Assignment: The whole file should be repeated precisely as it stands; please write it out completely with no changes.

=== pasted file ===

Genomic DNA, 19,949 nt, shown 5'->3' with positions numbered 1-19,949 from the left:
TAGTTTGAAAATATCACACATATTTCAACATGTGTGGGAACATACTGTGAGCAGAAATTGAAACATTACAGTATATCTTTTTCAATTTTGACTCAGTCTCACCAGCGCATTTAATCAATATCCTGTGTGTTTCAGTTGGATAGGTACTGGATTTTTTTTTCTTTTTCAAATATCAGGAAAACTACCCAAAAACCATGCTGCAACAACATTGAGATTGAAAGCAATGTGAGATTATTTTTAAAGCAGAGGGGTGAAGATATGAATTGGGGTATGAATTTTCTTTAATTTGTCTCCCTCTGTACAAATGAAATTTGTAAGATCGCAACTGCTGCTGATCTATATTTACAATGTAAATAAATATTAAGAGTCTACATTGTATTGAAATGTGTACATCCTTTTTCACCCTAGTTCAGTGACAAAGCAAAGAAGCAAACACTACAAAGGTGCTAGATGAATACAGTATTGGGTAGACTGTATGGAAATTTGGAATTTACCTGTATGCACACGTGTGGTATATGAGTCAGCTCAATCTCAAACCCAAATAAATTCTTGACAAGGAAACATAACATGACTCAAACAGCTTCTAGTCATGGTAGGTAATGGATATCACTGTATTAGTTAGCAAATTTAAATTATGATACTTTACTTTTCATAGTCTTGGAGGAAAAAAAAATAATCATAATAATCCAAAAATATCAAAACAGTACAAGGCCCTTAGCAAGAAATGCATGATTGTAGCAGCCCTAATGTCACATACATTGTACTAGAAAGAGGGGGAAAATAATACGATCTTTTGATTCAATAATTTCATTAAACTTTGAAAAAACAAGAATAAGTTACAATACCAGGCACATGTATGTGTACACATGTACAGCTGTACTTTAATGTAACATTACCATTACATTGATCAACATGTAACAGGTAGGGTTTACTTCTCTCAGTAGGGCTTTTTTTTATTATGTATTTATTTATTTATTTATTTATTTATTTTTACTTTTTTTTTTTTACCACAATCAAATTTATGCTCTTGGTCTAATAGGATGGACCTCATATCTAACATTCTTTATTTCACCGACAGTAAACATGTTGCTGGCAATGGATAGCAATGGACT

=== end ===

Genomic DNA, 19,949 nt, shown 5'->3' with positions numbered 1-19,949 from the left:
TAGTTTGAAAATATCACACATATTTCAACATGTGTGGGAACATACTGTGAGCAGAAATTGAAACATTACAGTATATCTTTTTCAATTTTGACTCAGTCTCACCAGCGCATTTAATCAATATCCTGTGTGTTTCAGTTGGATAGGTACTGGATTTTTTTTTCTTTTTCAAATATCAGGAAAACTACCCAAAAACCATGCTGCAACAACATTGAGATTGAAAGCAATGTGAGATTATTTTTAAAGCAGAGGGGTGAAGATATGAATTGGGGTATGAATTTTCTTTAATTTGTCTCCCTCTGTACAAATGAAATTTGTAAGATCGCAACTGCTGCTGATCTATATTTACAATGTAAATAAATATTAAGAGTCTACATTGTATTGAAATGTGTACATCCTTTTTCACCCTAGTTCAGTGACAAAGCAAAGAAGCAAACACTACAAAGGTGCTAGATGAATACAGTATTGGGTAGACTGTATGGAAATTTGGAATTTACCTGTATGCACACGTGTGGTATATGAGTCAGCTCAATCTCAAACCCAAATAAATTCTTGACAAGGAAACATAACATGACTCAAACAGCTTCTAGTCATGGTAGGTAATGGATATCACTGTATTAGTTAGCAAATTTAAATTATGATACTTTACTTTTCATAGTCTTGGAGGAAAAAAAAATAATCATAATAATCCAAAAATATCAAAACAGTACAAGGCCCTTAGCAAGAAATGCATGATTGTAGCAGCCCTAATGTCACATACATTGTACTAGAAAGAGGGGGAAAATAATACGATCTTTTGATTCAATAATTTCATTAAACTTTGAAAAAACAAGAATAAGTTACAATACCAGGCACATGTATGTGTACACATGTACAGCTGTACTTTAATGTAACATTACCATTACATTGATCAACATGTAACAGGTAGGGTTTACTTCTCTCAGTAGGGCTTTTTTTTATTATGTATTTATTTATTTATTTATTTATTTATTTTTACTTTTTTTTTTTTACCACAATCAAATTTATGCTCTTGGTCTAATAGGATGGACCTCATATCTAACATTCTTTATTTCACCGACAGTAAACATGTTGCTGGCAATGGATAGCAATGGACT